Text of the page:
If you're using hardened steel multi-flute reamers, instead of homemade reamers, these may be minor considerations, but chances are pretty good that such reamers (which are almost certainly ''sent out" to a big machine shop or toolmaking firm) are going to be straight tapers. See previous threads for discussions about straight vs wiggly tapers. If you do manage to find a machine shop that will make a complex taper on a reamer, how sure are you that they will meet your spec?

Even if you have achieved that perfect bore design ;-) and are ready to spend the bucks for a 'professional' multiflute reamer, those things can be hard to sharpen. Even the hardest tool steel will dull fairly quickly when used on ebony, so there's still something to be said for roughing out the bore with something else (like step drilling).

I suppose an alternative is to get an undersized "straight" reamer and rough out the bore with that, then finish up with the specialty reamers.

Bill


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PostPosted: Thu Feb 09, 2006 7:35 am 
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daveboling wrote:
I have a dowel pin in the center of the cutter to make sure that the step bores are concentric. I'll try to get a picture/drawing of the cutter assembly posted so that it makes a bit more sense.

dave boling


What's a dowel pin? Isn't dowel made of wood?


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PostPosted: Thu Feb 09, 2006 7:47 am 
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PaisleyBuddy wrote:
daveboling wrote:
I have a dowel pin in the center of the cutter to make sure that the step bores are concentric. I'll try to get a picture/drawing of the cutter assembly posted so that it makes a bit more sense.

dave boling


What's a dowel pin? Isn't dowel made of wood?


Err, "wooden dowels" are made of wood, yes ;-)

In this case dowel pin just means "cylindrical pin-like thingy".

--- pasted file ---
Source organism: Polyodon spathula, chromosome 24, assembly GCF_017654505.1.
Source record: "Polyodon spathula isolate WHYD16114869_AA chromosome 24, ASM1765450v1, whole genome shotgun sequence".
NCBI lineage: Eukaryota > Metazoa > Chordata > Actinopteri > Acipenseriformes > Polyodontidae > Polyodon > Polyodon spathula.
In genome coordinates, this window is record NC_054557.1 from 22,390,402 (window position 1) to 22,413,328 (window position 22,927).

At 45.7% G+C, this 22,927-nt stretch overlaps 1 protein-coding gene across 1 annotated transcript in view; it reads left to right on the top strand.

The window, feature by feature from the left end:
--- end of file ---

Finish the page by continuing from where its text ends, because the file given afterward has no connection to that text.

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PostPosted: Thu Feb 09, 2006 8:33 am 
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PaisleyBuddy wrote:
daveboling wrote:
I have a dowel pin in the center of the cutter to make sure that the step bores are concentric. I'll try to get a picture/drawing of the cutter assembly posted so that it makes a bit more sense.

dave boling


What's a dowel pin? Isn't dowel made of wood?


Dowel pins are a hardened steel pins that have been ground to a precise size (usually within 0.0001" (0.00254mm) of a particular size) with a toolpost grinder (a grinder that fits where the tool on a lathe usually resides). They are chamfered on each end. They can be press-fitted to the center of a tool for use as a pilot to assure that the cutting tool is (almost) perfectly centered with respect to the pilot bore.

If you make a piloted D-bit, and bring the cutting edge all the way to where the pilot pin is, you can get down to within about 1.5mm (0.060") of the pilot bore size. At that point I leave the reamer to clean up the last bit of bore sizing. However, with the pilot pin taking up part of the volume where the wood cuttings lay, you have to be more careful that the shavings don't "pack in" the flute of the D-bit.

dave boling